Dancing Boobies


I certainly didn’t know that boobies dance. But they do! How does one learn something like this? Well. You have to come to the Galapagos Islands and see for yourself!!

I have been sailing around the Galapagos Islands leading this trip for almost two weeks with an amazing group of people and one of our partners in crime at Focus Expeditions, Pete Oxford.

Our naturalist guide Carolina is teaching us about the natural and historical wonders of each island.  As for me, I am mesmerized by the natural history and by the incredible land and marine animals that I am photographing every day.

We are traveling the islands on a gorgeous sailboat called the S/S Mary Anne. This has been our home for the last few weeks:


The Galapagos islands are ideal for boobies in all of their glory!!!! We think we have seen them until we come here! Just the other day, I spotted my first dancing booby. The booby that I am referring to is commonly known as a blue-footed booby and is indigenous to the Galapagos . This booby hopped from one big blue-foot to the other blue-foot flapping his webbed feet in a comical dance.



Blue-footed boobies are special but they are not the only boobies here in the Galapagos.  Red-footed boobies and Nazca boobies also call the Galapagos home. So many boobies. So little time.

~ Jami Tarris


A Galapagos Adventure Like None Other

It wasn’t that long ago that I was visiting the Galapagos Islands for my second ‘trip of a lifetime’. Last June I was fortunate enough to be able to visit the islands for the second time in a year, though this time was so much different than the first.

In June I visited the islands under the guidance of Pete Oxford and got to experience them as much more than a tourist, and more like a local. Having been a founding member of the Naturalist Guides Association in the park and lived on Santa Cruz, Pete introduced me to the islands and the exotic animals that live there as one might introduce a close friend. I was amazed by the intimate details Pete provided on any given animal’s behaviour and the natural history of the islands we set foot on.

While I was only in the archipelago for 10 days I walked through colonies of frigate birds and colourful boobies, swam with a Galapagos shark (and lots of other species), sealions, marine iguanas, turtles and schools of colourful fish and was able to visit with the giant tortoises and endemic finches that brought Darwin’s name to the forefront of science. Like me, you too might have these things on a mental checklist for when you make it to the Galapagos. However, I’d like to share with you that as satisfying as it is to be able to say you did or saw all these things what makes a trip to the Galapagos truly special are the small details – the ones that aren’t in the travel books. For example, laughing while a frigate bird attempts to build a nest from unconventional material (see one of our past blog posts), being shocked as rays leap out of the water; displaying a new behaviour, experiencing the difference first hand (or I should say foot) between red, white and black sand between your toes. Perhaps the most memorable for me was spending over an hour with a flightless cormorant couple while the male retrieved seaweed from the ocean to help his partner build a nest.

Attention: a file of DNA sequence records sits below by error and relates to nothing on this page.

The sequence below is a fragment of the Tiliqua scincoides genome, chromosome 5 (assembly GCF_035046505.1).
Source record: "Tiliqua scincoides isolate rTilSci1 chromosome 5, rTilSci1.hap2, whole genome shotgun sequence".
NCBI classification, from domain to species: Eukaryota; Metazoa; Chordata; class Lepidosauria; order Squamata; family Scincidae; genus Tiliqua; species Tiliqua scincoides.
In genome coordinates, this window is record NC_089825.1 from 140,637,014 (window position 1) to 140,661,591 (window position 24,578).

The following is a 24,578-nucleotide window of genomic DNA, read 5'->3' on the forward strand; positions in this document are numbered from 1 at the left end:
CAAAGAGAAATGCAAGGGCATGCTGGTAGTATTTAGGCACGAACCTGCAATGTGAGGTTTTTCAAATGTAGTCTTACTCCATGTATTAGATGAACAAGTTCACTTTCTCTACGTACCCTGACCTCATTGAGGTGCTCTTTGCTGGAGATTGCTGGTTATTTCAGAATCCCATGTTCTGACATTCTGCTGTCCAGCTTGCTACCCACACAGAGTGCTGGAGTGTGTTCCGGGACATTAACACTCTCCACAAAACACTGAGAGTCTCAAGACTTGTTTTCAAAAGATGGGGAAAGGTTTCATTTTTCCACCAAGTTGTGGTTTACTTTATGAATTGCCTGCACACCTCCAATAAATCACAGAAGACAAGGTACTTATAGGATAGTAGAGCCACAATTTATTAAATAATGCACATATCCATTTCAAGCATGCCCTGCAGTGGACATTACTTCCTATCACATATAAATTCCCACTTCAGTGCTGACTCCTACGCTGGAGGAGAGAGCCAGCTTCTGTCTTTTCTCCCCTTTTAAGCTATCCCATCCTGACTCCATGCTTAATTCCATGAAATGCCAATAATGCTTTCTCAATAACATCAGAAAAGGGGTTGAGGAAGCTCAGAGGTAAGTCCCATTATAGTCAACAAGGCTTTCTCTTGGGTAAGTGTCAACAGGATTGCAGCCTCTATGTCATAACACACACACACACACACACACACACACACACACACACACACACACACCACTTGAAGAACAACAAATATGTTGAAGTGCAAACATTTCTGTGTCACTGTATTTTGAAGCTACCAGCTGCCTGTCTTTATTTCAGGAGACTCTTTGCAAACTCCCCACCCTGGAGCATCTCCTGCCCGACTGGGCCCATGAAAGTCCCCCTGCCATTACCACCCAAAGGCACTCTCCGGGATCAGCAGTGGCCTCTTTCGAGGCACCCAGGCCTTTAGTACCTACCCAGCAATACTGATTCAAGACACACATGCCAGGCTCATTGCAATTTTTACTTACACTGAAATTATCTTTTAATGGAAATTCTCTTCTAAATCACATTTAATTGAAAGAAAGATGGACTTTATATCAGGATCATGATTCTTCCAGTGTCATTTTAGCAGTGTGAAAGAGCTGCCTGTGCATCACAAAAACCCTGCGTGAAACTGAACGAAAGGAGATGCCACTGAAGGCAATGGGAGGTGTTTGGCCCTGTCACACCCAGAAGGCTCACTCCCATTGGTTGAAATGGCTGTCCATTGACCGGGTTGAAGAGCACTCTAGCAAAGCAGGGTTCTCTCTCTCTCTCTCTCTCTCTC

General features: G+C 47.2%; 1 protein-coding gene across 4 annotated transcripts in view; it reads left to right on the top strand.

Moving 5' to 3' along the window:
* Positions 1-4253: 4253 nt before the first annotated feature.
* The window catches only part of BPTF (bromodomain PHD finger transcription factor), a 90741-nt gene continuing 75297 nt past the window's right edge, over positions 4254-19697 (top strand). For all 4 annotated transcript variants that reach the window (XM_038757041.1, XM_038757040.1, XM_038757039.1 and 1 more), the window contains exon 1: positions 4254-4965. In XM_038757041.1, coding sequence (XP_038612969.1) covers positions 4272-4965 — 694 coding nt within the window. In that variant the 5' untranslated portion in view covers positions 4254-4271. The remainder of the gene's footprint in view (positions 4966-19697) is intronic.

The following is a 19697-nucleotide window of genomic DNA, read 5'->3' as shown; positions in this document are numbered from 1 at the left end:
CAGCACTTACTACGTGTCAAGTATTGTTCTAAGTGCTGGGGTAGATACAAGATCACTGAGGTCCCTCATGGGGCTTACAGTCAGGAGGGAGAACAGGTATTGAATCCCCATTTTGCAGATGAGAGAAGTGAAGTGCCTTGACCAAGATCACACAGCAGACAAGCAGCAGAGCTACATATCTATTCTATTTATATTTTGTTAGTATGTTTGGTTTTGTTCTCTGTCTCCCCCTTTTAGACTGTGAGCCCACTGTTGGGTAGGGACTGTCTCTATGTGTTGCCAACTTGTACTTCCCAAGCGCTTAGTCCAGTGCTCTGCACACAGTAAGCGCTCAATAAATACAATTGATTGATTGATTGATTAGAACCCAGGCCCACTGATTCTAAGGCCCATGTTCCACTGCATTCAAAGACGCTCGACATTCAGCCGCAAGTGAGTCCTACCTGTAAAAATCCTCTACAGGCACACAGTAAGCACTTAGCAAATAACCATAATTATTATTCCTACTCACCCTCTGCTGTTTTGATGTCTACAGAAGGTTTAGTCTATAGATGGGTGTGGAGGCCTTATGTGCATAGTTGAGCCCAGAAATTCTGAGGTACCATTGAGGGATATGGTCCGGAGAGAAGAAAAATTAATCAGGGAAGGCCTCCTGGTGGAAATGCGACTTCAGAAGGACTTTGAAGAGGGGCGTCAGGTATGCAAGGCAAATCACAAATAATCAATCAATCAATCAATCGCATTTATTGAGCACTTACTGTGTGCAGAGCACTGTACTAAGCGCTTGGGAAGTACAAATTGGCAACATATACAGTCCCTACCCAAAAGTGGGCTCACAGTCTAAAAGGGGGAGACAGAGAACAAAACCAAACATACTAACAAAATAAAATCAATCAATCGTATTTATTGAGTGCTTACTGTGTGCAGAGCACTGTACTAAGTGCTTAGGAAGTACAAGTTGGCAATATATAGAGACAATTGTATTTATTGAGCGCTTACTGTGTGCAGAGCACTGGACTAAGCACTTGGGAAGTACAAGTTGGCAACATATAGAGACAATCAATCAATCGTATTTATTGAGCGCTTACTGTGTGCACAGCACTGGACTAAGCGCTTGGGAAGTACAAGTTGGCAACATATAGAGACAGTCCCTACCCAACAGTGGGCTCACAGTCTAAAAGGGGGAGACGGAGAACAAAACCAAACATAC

Experiences like those I have already mentioned are possible with a little luck on any trip to the Galapagos. However, what allowed these daily unforgettable memories for me was travelling under the leadership of someone like Pete who knows the islands inside and out and spending as much time out in nature as possible. One thing that many people may not realize about the Galapagos Islands is that the park limits the time tourists are allowed on land so that the animals and plants experience minimal impact. Generally the allowed time is sunrise to sunset. However, that does not mean that if you visit the islands you will be on land this entire time; the tour companies set their own timelines. Since many tourists do not want to be up early or out late in most cases this results in losing some of the precious few hours one has in the Galapagos. If your goal is to get unique photos of the islands and the wild inhabitants of them then this can be heartbreaking. This was not the case when travelling with Pete and nor is it with Focus Expeditions. This is also where we set ourselves apart from the other companies.


When I was there in June, Pete and I spent every minute we could out shooting from daybreak until sunset. That meant being all but alone on the islands for hours on end while the other tour companies still had their travellers on the deck of their ships. This led to us seeing natural behaviours not exhibited around crowds of people and getting to know the islands without feeling rushed. This too is the essence of the trips we plan at Focus Expeditions!


So, if you are looking not only to check an item off your bucket list but to truly feel and experience something very few ever do then I suggest you consider your next vacation to be one with Focus Expeditions. The Galapagos Islands are just one of the destination we visit frequently, and while we are currently fully booked for both of this year’s Galapagos expeditions we do have spaces in 2018 during our December trip. You can also reserve your own private expedition there or anywhere else worldwide under the guidance of one of our fantastic expedition leaders.

See you on your next adventure!